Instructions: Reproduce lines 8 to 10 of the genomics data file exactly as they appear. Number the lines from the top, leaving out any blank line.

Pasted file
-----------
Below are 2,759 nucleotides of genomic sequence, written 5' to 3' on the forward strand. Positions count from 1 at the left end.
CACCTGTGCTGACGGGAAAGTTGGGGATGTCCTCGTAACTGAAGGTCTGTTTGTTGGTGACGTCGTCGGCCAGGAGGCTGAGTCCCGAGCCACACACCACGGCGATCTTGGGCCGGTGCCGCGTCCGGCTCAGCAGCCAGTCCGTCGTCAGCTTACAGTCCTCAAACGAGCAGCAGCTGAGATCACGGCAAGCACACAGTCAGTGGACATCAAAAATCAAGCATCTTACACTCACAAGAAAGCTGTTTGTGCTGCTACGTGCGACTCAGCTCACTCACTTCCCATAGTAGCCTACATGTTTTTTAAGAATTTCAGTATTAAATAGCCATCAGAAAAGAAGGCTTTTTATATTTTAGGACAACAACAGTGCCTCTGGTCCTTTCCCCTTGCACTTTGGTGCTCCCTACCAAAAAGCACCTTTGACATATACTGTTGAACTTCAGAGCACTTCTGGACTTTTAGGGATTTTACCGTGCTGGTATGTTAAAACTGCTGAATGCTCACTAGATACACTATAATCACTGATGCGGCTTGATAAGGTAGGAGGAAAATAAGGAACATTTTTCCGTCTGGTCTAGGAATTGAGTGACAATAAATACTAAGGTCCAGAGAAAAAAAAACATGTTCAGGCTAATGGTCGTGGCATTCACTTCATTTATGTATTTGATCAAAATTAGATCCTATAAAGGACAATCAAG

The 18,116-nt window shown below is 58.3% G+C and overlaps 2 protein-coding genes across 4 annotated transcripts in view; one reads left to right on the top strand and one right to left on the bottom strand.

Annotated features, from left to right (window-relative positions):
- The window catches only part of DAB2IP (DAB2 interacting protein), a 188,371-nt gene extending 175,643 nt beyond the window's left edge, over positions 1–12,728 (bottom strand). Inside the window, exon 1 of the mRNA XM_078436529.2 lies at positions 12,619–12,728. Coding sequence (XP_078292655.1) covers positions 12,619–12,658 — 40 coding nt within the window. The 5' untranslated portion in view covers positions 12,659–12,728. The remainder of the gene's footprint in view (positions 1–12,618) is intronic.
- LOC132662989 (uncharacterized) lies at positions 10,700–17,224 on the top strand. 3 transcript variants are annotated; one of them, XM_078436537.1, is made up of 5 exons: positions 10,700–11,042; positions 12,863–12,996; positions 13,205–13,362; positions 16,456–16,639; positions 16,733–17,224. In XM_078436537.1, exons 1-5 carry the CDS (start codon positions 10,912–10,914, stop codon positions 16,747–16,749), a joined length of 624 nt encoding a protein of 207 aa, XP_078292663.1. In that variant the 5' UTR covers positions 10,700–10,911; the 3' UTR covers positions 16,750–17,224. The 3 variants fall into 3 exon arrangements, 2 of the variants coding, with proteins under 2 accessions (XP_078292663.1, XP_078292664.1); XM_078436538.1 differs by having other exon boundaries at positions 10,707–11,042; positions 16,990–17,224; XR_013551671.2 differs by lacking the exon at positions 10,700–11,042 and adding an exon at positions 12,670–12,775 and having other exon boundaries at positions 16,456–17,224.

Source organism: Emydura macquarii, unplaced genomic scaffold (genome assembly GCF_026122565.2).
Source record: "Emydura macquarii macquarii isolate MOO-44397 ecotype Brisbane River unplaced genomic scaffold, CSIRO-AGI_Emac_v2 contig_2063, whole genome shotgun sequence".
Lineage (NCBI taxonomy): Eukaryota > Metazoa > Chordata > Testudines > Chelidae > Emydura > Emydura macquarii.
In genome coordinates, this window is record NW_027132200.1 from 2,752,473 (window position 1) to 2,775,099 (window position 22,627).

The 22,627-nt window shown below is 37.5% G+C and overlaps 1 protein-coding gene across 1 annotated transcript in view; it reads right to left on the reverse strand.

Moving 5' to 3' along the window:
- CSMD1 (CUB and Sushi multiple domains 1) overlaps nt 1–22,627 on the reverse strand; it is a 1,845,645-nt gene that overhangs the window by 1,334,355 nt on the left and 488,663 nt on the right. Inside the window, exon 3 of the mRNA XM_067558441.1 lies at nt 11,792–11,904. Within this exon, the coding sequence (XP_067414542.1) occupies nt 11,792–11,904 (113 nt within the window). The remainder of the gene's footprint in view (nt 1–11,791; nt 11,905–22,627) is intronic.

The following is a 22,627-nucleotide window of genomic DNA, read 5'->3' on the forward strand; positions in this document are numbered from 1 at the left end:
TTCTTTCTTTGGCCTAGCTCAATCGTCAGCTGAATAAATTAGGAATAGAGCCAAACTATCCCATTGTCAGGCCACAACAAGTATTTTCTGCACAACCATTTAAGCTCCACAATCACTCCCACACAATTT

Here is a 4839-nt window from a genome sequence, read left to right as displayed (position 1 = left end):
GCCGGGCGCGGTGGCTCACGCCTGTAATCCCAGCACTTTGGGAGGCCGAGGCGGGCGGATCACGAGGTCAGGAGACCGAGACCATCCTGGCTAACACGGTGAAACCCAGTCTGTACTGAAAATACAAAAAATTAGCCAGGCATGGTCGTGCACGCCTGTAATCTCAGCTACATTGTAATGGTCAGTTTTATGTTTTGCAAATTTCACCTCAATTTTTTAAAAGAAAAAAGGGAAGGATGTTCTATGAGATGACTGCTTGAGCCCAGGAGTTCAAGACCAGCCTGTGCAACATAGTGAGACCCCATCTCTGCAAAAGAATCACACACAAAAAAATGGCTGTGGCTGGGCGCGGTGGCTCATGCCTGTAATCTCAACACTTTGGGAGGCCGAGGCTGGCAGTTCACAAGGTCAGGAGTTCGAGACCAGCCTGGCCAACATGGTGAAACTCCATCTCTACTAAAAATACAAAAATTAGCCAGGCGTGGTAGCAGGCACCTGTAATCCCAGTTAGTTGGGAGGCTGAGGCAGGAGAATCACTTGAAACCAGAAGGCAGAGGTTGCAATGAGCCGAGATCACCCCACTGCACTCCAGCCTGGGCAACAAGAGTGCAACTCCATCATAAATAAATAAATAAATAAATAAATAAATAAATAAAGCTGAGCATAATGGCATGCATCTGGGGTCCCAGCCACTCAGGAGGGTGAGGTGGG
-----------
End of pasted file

Source record: "Emydura macquarii macquarii isolate MOO-44397 ecotype Brisbane River unplaced genomic scaffold, CSIRO-AGI_Emac_v2 contig_2063, whole genome shotgun sequence".
Lineage (NCBI taxonomy): Eukaryota > Metazoa > Chordata > Testudines > Chelidae > Emydura > Emydura macquarii.
In genome coordinates, this window is record NW_027132200.1 from 2,752,473 (window position 1) to 2,775,099 (window position 22,627).